Mya Communication // 1974 // 97 Minutes // Not Rated
Reviewed by Appellate Judge Daryl Loomis (Retired) // October 7th, 2011
Love, lust, and murder in the eternal city.
Louisa (Marisa Mell, Danger: Diabolik) is new to Rome and is just trying to make ends meet. Despite her best effort at legitimate work, like so many Italian movie women, she finds herself at the mercy of rich, aggressive men who force her into prostitution. Over time, she starts to enjoy the life she's built turning tricks and taking gifts, but eventually her actions start to catch up to her as the driver of one of her lovers sees something he wasn't supposed to, and now he wants some of what she's got.
It cracks me up to see what distributors will call some old pile of garbage so they can sell it to genre fans when there's no other way to market it. Death Will Have Your Eyes is one of the more clear-cut examples of this I've seen in some time. All the copy for the DVD touts it as a rarely seen giallo but, despite the ridiculous title that might make one think it belongs, the film couldn't be further from the genre. It's difficult to decide what to call it exactly, except for bad. It's genre-defying in its lameness.
I have to think there are some scenes missing from the film, because the story here makes absolutely no sense. It doesn't help that the story is told out of sequence and jumps around with little regard to continuity, but there are such deep plot holes that I can't help but think there's more to this film than what appears on the disc. The biggest problem with the film, though, has to do with how boring it is. There's sex and a little violence, which I certainly appreciate, but the story goes on and on without making any connection between one scene and the next. First, Louisa is sitting at a switchboard working a normal job with her friend, and the next she's all vamped out getting slapped around by one of her johns. How did she get from here to there? Does anybody really care?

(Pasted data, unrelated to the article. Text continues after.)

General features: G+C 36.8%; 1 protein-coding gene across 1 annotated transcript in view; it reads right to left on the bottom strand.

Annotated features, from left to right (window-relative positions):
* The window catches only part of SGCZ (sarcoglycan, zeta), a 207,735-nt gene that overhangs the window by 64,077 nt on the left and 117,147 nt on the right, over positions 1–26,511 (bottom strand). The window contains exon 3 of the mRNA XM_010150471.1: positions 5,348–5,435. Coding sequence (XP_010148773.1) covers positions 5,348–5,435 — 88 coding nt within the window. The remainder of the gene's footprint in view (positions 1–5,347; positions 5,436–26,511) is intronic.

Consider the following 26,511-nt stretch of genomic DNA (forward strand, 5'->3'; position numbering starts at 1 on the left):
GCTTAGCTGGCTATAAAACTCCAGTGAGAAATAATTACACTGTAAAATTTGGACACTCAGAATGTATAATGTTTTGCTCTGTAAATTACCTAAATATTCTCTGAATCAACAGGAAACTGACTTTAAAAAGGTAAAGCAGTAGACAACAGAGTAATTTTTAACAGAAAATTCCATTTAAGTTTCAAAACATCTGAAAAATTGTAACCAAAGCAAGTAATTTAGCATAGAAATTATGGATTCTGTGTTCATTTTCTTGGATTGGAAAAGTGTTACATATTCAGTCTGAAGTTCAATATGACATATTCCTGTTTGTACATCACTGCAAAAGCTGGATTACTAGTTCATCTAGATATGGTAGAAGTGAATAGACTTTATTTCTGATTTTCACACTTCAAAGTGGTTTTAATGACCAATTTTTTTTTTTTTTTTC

Director Giovanni D'Eramo only has one other discernable credit in a film from 1946 called O.K. John and it makes a lot of sense that he would be a completely inexperienced and overwhelmed director. The performances are awful across the board and Death Will Have Your Eyes looks like an amateur production with a little money behind it. It's an unfortunate, mind-numbing experience that I wouldn't recommend even to fans of the most obscure of Italian cinema. Stay away.
Mya may pride itself on releasing some pretty obscure films, but in no way should it feel proud of this release. Its quality as a film aside, the disc is plainly terrible. The image, while anamorphic and likely in the proper aspect ratio, looks like a third generation VHS dub. Rarely have I seen a picture so faded and so murky, even out of decade old budget discs. The print is covered with dirt and there is almost no discernable detail in the foreground, let alone anything in the back. The sound is acceptable, given how poor the image is, but it's an average two channel mono mix that, at its best, is fairly free from noise. Extras include a photo gallery, a trailer, and absolutely nothing that anybody wants to watch.
I had hoped that Death Will Have Your Eyes would be an unknown gem, but I instead got something I wish had remained hidden. Badly filmed, badly acted, and plain old boring, it's a completely forgettable film marked with a pathetic DVD.
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Scales of Justice
Studio: Mya Communication
* 1.85:1 Anamorphic
* Dolby Digital 2.0 Mono (Italian)
Running Time: 97 Minutes
Release Year: 1974
MPAA Rating: Not Rated
* Photo Gallery